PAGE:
If \(f^m(i)=i\), \(f^m(k)=k\) for a positive integer \(m>1\) and for all positive integers *n*, there exists a disjoint set \(S_j\) such that both \(f^n(i), f^n(k) \in S_j\), and then, \(\left| {i}\right\rangle \!\left\langle {k}\right| \) generates a cycle. From \(\left| {i}\right\rangle \!\left\langle {k}\right| \) and iterates of it, we can construct a set of right eigenvectors (comprised only of sums of off-diagonal operators) with eigenvalues of modulus 1 using a Fourier transform like that given in Eq. (38). The resulting right eigenvectors are linearly independent and would be linearly independent of off-diagonal operators that have 0 eigenvalues or that are generalized eigenvectors associated with a 0 eigenvalue. The only other way iteration of \(\left| {i}\right\rangle \!\left\langle {k}\right| \) can terminate (other than terminating via a cycle) is when an iteration of *i* and *k* by the function gives a pair of elements that are not contained in the same disjoint set. In this case, we have a series of generalized right eigenvectors associated with eigenvalue 0. Examples of the construction of eigenvectors for off-diagonal operators are shown in Fig. 13.

Each off-diagonal term is either a right eigenvector with eigenvalue 0, a generalized right eigenvector associated with eigenvalue 0, a fixed point, or generates a cycle giving eigenvectors with eigenvalues that are complex roots of unity. In total we can generate \(N(N-1)\) linearly independent eigenvectors from each pair off-diagonal elements. The union of the *N* eigenvectors comprised of diagonal operators and the \(N(N-1)\) eigenvectors comprised of off-diagonal operators is a set of \(N^2\) linearly independent right eigenvectors.

We have shown iteratively that we can find a full set (\(N^2\)) of eigenvalues of \({{\mathcal {L}}}_{{\mathcal {E}}}\) where eigenvalues either are roots of unity, arising from the fixed points and cycles of *f*, or they have eigenvalue 0. Zero eigenvalues are associated with both right eigenvectors and generalized right eigenvectors. In both cases, they arise from orbits of *f* that, after iteration, have end states that are fixed points or cycles. Right eigenvectors or generalized right eigenvectors are sometimes are not orthogonal (in the sense of the Hilbert–Schmidt inner product) to each other. However, we have identified a set of \(N^2\) right eigenvectors and generalized right eigenvectors that are linearly independent. The Jordan form of \({{\mathcal {L}}}_{{\mathcal {E}}}\) consists of Jordan blocks of dimension 1 that contain eigenvalues of modulus 1, and Jordan blocks that can have a larger dimension that have eigenvalues of 0. As the non-trivial Jordan blocks are associated with chains of *f* that have end states that are fixed points or cycles, the maximum dimension of any Jordan block is the maximum link number \(k_c\) (as defined in Eq. 7). As every Jordan block of \({{\mathcal {L}}}_{{\mathcal {E}}}\) generates an invariant subspace of the \({{\mathcal {L}}}_{{\mathcal {E}}}\), and nonzero eigenvalues have modulus of 1, the asymptotic subspace of the channel is spanned by the set of right eigenvectors with nonzero eigenvalues. \(\square \)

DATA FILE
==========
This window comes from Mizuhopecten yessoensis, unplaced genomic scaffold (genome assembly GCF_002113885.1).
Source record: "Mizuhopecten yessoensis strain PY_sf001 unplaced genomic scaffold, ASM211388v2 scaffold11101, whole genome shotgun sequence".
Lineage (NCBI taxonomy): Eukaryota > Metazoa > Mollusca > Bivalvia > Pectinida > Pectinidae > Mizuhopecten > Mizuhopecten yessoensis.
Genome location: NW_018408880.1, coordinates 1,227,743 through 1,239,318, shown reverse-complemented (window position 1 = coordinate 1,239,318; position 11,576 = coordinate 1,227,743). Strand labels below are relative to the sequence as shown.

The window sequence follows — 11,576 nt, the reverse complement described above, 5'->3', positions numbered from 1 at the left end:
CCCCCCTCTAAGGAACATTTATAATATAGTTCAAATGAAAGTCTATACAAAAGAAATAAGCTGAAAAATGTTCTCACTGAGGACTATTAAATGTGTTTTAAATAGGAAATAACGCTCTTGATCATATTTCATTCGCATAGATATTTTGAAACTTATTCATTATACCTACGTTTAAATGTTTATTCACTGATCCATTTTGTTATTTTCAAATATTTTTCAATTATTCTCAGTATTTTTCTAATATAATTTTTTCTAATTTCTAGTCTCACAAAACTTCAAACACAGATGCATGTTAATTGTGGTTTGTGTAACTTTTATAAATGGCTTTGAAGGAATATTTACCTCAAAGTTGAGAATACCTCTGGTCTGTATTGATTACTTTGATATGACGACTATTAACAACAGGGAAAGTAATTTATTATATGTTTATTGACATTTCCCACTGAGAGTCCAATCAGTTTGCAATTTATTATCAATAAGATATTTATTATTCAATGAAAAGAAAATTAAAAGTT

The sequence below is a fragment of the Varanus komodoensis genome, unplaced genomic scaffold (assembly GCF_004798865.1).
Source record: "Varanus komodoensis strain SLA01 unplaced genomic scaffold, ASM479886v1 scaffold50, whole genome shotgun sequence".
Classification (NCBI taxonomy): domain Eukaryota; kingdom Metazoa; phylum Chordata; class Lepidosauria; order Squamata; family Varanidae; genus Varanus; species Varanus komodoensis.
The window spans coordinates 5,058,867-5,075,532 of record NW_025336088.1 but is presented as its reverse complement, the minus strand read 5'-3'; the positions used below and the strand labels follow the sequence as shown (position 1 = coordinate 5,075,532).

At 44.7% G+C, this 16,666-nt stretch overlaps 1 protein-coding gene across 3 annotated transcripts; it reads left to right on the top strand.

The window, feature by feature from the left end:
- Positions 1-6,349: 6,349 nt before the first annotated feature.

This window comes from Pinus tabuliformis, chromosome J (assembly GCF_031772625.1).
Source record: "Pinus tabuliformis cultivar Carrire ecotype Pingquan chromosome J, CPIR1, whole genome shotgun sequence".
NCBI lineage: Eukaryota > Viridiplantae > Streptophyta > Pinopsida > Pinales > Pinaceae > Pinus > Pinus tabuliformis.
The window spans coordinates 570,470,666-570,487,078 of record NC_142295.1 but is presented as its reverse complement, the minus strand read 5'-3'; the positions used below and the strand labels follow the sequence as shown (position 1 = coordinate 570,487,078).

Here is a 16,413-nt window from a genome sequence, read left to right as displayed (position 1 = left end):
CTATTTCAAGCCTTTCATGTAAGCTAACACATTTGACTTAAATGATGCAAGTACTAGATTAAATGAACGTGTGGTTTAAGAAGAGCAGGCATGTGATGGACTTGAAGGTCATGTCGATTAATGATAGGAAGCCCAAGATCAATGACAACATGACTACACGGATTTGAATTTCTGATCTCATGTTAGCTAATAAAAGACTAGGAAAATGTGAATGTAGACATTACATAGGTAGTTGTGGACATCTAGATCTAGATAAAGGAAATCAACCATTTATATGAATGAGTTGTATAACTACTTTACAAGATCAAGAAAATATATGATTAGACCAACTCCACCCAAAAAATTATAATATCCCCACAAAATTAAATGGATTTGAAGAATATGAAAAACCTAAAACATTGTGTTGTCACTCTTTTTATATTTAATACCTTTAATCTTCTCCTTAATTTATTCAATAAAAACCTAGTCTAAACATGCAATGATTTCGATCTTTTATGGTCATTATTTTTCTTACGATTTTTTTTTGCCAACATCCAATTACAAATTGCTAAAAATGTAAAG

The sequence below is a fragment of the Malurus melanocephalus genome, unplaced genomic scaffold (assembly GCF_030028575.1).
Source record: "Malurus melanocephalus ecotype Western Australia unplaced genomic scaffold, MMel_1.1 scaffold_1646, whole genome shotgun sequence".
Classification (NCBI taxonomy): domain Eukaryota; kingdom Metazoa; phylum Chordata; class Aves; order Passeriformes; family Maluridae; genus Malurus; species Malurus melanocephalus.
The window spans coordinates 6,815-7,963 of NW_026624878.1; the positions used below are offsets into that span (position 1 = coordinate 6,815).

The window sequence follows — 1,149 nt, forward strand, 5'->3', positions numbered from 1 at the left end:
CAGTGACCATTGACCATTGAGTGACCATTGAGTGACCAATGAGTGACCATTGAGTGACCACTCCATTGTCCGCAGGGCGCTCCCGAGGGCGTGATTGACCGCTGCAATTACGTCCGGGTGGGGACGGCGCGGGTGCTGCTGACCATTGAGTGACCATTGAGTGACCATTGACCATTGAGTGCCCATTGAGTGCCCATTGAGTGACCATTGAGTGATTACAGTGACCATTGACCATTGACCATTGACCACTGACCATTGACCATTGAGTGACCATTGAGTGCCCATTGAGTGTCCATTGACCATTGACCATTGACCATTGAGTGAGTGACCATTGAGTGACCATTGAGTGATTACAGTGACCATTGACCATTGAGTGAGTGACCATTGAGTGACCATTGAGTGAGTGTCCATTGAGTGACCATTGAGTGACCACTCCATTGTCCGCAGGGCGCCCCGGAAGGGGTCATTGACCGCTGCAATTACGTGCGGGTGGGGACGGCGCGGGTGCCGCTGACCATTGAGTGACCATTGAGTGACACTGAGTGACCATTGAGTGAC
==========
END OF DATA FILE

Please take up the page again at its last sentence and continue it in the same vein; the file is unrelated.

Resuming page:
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Quillen, A.C., Skerrett, N. Generating quantum channels from functions on discrete sets.
*Quantum Inf Process* **23**, 55 (2024). https://doi.org/10.1007/s11128-023-04254-0

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DOI: https://doi.org/10.1007/s11128-023-04254-0